Knives are versatile tools that come in handy in a variety of situations. Figuring out which survival knife is best suited to your needs can be a daunting task with all the options that are available out there, but let’s cut to the chase and look at some knives to help you make a decision.
|Name||Blade Length||Approximate Weight||Rating||Price|
|Gerber Ultimate Pro Fixed Blade||4.8″||1.5 lbs||$$|
|Ka-Bar Becker BK2||5.2″||
|Buck Hoodlum Hunting Knife||10″||
|Tom Brown Tracker||4.25″||
Survival Knife Uses
The best survival knife is the one that suits your needs and particular situation and the one you have with you when you need it. Survival knives can be used in a variety of situations including camping, hiking, in actual survival situations and even around the house.
The most important thing to keep in mind is the tasks that you want to accomplish with your knife and to ensure that the one you finally choose is of high quality.
You don’t want a knife that’s going to quit on you the moment you really need it. Choosing the right survival knife could literally save your life.
Imagine for a second you’re out in the wilderness and you suddenly find yourself lost in the woods. You look around trying to find your way, but everything looks the same. I can’t think of a better tool to have in that situation than a survival knife. Your knife can help you build a shelter, start a fire, obtain food or can be used for protection against animals.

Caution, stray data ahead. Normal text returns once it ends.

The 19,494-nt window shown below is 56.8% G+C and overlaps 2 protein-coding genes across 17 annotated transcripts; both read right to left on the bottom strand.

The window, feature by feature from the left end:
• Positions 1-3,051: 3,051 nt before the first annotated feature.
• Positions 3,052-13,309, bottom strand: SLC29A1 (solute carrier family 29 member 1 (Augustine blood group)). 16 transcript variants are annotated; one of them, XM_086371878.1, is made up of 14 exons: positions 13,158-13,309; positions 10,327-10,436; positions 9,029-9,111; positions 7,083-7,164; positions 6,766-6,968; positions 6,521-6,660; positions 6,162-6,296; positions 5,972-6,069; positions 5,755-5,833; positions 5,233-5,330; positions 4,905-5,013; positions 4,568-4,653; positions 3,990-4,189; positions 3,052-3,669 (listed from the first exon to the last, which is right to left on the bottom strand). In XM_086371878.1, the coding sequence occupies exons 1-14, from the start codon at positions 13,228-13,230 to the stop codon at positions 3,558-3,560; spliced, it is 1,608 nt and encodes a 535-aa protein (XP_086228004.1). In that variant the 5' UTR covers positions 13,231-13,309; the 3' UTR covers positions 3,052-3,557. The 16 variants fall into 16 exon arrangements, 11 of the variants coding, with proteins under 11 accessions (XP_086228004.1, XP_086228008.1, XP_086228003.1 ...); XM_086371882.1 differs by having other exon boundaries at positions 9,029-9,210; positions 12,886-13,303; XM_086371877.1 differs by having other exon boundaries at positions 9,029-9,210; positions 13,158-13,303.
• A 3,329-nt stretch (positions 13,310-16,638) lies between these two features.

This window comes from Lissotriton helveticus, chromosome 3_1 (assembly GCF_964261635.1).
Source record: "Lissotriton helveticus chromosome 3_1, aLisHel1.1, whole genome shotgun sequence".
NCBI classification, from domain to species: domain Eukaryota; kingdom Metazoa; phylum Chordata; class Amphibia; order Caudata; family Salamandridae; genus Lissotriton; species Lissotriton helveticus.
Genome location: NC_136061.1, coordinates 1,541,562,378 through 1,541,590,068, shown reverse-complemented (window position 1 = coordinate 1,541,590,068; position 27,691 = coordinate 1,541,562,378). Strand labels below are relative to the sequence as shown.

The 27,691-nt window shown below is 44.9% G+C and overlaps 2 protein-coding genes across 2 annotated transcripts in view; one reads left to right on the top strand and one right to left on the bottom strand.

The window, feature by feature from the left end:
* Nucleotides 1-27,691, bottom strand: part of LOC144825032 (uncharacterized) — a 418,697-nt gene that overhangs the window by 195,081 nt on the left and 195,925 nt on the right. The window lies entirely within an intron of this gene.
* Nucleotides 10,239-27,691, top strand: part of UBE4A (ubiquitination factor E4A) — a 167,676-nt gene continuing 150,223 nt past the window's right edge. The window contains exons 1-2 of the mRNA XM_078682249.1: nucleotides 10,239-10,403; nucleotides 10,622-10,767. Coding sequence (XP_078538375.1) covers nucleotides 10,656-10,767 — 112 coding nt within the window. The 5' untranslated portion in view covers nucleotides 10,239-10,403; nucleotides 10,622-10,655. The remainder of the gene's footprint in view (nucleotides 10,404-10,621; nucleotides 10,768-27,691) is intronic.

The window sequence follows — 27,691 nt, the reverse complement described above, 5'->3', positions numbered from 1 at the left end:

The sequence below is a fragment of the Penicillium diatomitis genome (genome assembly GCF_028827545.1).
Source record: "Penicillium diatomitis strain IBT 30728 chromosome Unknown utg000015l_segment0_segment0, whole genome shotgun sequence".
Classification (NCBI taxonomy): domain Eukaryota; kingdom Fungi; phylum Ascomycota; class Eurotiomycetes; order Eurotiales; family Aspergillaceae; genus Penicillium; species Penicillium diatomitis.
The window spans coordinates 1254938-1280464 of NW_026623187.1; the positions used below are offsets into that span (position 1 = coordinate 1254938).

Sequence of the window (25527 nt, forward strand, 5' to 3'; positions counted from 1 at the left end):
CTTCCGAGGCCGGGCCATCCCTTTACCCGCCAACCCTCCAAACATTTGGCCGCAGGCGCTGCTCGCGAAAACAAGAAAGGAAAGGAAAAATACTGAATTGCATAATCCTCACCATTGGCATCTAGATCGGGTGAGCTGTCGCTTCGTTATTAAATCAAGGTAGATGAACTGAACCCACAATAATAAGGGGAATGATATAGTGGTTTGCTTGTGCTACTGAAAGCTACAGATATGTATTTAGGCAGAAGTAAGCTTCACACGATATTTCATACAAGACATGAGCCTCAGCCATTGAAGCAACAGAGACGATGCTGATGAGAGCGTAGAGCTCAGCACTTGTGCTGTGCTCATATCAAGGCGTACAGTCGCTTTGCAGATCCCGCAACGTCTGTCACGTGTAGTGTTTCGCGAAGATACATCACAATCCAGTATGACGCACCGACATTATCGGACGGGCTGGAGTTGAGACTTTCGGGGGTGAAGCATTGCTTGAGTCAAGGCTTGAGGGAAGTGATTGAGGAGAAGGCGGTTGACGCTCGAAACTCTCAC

There have even been a number of articles in newspapers across the country involving people who have gotten trapped in the wilderness under fallen rocks or equipment and used a survival knife to sever their own limbs and set themselves free. These people had to make tough decisions under considerable pressure, but simply put; they would not be alive if they didn’t carry a knife on them.
Featured Survival Knives from Some of the Best Brands
Blade length: Almost 4.5 inches
You can’t talk about survival knives without including the classic Swiss Army Knife. This nifty little multi-tool includes a large locking knife blade, can opener, bottle opener, 3 screwdrivers, reamer with a sewing eye, tweezers and even a toothpick. Like all Victorinox knives, the Adventurer is a well made, solid unit.